In addition, while the court agrees with the Court of Appeals for the Tenth Circuit in Poindexter v. Woodson, 10 Cir. 1975, 510 F.2d 464, that the use of "strip cells" as described therein is unconstitutional, it is clear that no such cells exist at the York County Prison.

 Furthermore, it is apparent that the York County Prison does not inflict punishment on inmates, for misconduct or any other reason, that is disproportionate to the offense for which it is imposed, nor does the punishment go beyond legitimate penal goals. There is no corporal punishment within the prison. Indeed, the usual punishment for any misconduct is loss of recreation privileges for a short period of time -- i.e., a week or ten days. In addition, an inmate may be put on the "segregation tier," *fn5" which because of crowded conditions at the prison does not truly constitute segregation since there are almost always many other inmates incarcerated there, including those in transit, with whom an inmate has daily contact. The physical facilities on the segregation tier and in the segregation cells are identical with those in any other part of the prison. There is no fixed segregation tier and, depending on the needs of the prison, what serves as the segregation tier one day may house inmates in the general population the next day, with a different area designated for use as the segregation tier.

 Punishment for misconduct is not imposed arbitrarily or capriciously. An inmate is given a disciplinary hearing that fully comports with the procedural due process requirements established in Wolff v. McDonnell, 1974, 418 U.S. 539, 94 S. Ct. 2963, 41 L. Ed. 2d 935. Advance written notice of the charges are given to the inmate no less than 24 hours before his appearance before the disciplinary committee. The inmate is allowed to call witnesses and present documentary evidence in his defense when doing so will not jeopardize institutional safety or correctional goals. The disciplinary committee, which has no member who was directly involved with the misconduct, provides a written statement as to the evidence relied on and the reasons for the disciplinary action. The hearing precedes the disciplinary action, except when immediate action is needed to protect institutional safety, to preserve internal order, or to protect others from the inmate. For example, the hearing may follow a transfer to segregation when the inmate has attempted or threatened to harm a staff member or other inmate, see Gray v. Creamer, 3 Cir. 1972, 465 F.2d 179, 185; Braxton v. Carlson, 3 Cir. 1973, 483 F.2d 933; Rinehart v. Brewer, S.D.Iowa 1973, 360 F. Supp. 105, aff'd 8 Cir. 1974, 491 F.2d 705.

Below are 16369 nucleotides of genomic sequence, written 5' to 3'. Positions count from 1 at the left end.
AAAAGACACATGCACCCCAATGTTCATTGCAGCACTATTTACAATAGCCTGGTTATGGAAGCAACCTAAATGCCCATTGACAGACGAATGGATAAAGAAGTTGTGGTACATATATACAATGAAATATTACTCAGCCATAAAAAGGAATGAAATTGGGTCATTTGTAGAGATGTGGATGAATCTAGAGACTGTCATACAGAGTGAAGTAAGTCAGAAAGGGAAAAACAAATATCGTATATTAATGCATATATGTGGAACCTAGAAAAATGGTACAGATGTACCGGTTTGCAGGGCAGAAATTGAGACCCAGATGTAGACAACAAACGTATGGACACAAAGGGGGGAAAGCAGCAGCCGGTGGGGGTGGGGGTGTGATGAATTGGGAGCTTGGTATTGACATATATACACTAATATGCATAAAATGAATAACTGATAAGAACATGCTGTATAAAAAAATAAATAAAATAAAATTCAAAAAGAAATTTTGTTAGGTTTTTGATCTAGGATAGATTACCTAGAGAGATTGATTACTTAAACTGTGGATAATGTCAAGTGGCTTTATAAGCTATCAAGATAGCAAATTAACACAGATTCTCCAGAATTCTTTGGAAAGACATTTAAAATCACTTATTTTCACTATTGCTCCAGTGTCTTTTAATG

While the inmate population at York County Prison is in constant flux, at any given time more than half of the prisoners are pretrial detainees. Plaintiffs argue that the conditions of confinement and concomitant restrictions which pretrial detainees are subjected to at the county prison are constitutionally impermissible.